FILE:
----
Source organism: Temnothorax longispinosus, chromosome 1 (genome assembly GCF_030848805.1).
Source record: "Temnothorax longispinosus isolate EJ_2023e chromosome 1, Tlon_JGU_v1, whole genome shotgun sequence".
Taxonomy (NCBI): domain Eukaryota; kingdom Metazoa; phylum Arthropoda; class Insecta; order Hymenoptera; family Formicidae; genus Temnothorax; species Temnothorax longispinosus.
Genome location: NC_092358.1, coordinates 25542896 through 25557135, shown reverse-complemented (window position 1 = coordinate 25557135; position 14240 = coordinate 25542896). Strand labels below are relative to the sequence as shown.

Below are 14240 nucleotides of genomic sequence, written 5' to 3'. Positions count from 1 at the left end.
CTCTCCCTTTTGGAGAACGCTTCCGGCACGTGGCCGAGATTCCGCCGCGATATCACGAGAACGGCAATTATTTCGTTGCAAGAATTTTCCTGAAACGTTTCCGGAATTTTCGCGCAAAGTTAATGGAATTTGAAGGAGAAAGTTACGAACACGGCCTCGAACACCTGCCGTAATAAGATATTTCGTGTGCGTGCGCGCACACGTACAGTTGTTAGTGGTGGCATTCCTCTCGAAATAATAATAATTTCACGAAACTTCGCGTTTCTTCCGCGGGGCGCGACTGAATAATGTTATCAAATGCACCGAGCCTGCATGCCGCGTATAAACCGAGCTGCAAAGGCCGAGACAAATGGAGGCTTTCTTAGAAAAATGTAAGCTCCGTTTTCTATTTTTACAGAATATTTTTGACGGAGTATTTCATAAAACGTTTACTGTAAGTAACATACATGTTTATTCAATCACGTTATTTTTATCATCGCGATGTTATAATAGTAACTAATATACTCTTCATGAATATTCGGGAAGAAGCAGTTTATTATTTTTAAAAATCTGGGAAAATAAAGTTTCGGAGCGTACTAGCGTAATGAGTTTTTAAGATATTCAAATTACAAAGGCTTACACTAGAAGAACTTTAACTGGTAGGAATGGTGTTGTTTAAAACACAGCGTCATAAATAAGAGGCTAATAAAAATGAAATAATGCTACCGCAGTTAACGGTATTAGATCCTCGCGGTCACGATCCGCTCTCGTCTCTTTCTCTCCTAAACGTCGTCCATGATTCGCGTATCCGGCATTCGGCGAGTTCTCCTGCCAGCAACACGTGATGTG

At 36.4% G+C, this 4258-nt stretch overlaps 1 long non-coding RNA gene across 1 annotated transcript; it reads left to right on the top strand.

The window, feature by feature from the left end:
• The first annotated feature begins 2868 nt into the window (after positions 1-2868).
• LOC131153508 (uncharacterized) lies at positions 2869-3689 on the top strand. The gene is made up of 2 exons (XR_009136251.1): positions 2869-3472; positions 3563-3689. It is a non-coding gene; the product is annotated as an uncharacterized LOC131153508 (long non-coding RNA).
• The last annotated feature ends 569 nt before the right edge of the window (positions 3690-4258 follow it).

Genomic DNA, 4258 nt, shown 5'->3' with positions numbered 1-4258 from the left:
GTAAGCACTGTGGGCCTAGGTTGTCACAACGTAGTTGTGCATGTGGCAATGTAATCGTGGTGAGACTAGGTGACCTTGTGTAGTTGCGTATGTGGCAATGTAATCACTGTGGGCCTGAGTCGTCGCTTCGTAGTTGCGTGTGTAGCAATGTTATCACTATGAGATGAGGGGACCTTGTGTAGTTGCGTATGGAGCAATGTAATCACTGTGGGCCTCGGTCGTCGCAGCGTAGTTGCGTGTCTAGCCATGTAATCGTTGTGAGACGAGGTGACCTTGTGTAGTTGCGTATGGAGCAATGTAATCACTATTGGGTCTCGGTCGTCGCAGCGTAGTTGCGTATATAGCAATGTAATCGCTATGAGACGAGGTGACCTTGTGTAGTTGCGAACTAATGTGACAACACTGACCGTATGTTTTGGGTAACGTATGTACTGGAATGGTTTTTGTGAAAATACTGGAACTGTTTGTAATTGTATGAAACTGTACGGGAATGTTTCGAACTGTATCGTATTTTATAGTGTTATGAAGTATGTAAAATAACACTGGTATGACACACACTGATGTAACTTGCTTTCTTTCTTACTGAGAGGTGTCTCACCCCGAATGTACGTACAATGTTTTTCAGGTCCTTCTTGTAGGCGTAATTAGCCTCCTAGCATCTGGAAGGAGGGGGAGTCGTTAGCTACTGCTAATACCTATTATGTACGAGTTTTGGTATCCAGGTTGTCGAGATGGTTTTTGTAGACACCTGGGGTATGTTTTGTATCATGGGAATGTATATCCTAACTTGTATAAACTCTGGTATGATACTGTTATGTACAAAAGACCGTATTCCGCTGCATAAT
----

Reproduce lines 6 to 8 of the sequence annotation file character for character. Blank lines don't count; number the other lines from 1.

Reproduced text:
CTCTCCCTTTTGGAGAACGCTTCCGGCACGTGGCCGAGATTCCGCCGCGATATCACGAGAACGGCAATTATTTCGTTGCAAGAATTTTCCTGAAACGTTTCCGGAATTTTCGCGCAAAGTTAATGGAATTTGAAGGAGAAAGTTACGAACACGGCCTCGAACACCTGCCGTAATAAGATATTTCGTGTGCGTGCGCGCACACGTACAGTTGTTAGTGGTGGCATTCCTCTCGAAATAATAATAATTTCACGAAACTTCGCGTTTCTTCCGCGGGGCGCGACTGAATAATGTTATCAAATGCACCGAGCCTGCATGCCGCGTATAAACCGAGCTGCAAAGGCCGAGACAAATGGAGGCTTTCTTAGAAAAATGTAAGCTCCGTTTTCTATTTTTACAGAATATTTTTGACGGAGTATTTCATAAAACGTTTACTGTAAGTAACATACATGTTTATTCAATCACGTTATTTTTATCATCGCGATGTTATAATAGTAACTAATATACTCTTCATGAATATTCGGGAAGAAGCAGTTTATTATTTTTAAAAATCTGGGAAAATAAAGTTTCGGAGCGTACTAGCGTAATGAGTTTTTAAGATATTCAAATTACAAAGGCTTACACTAGAAGAACTTTAACTGGTAGGAATGGTGTTGTTTAAAACACAGCGTCATAAATAAGAGGCTAATAAAAATGAAATAATGCTACCGCAGTTAACGGTATTAGATCCTCGCGGTCACGATCCGCTCTCGTCTCTTTCTCTCCTAAACGTCGTCCATGATTCGCGTATCCGGCATTCGGCGAGTTCTCCTGCCAGCAACACGTGATGTG

At 36.4% G+C, this 4258-nt stretch overlaps 1 long non-coding RNA gene across 1 annotated transcript; it reads left to right on the top strand.

The window, feature by feature from the left end: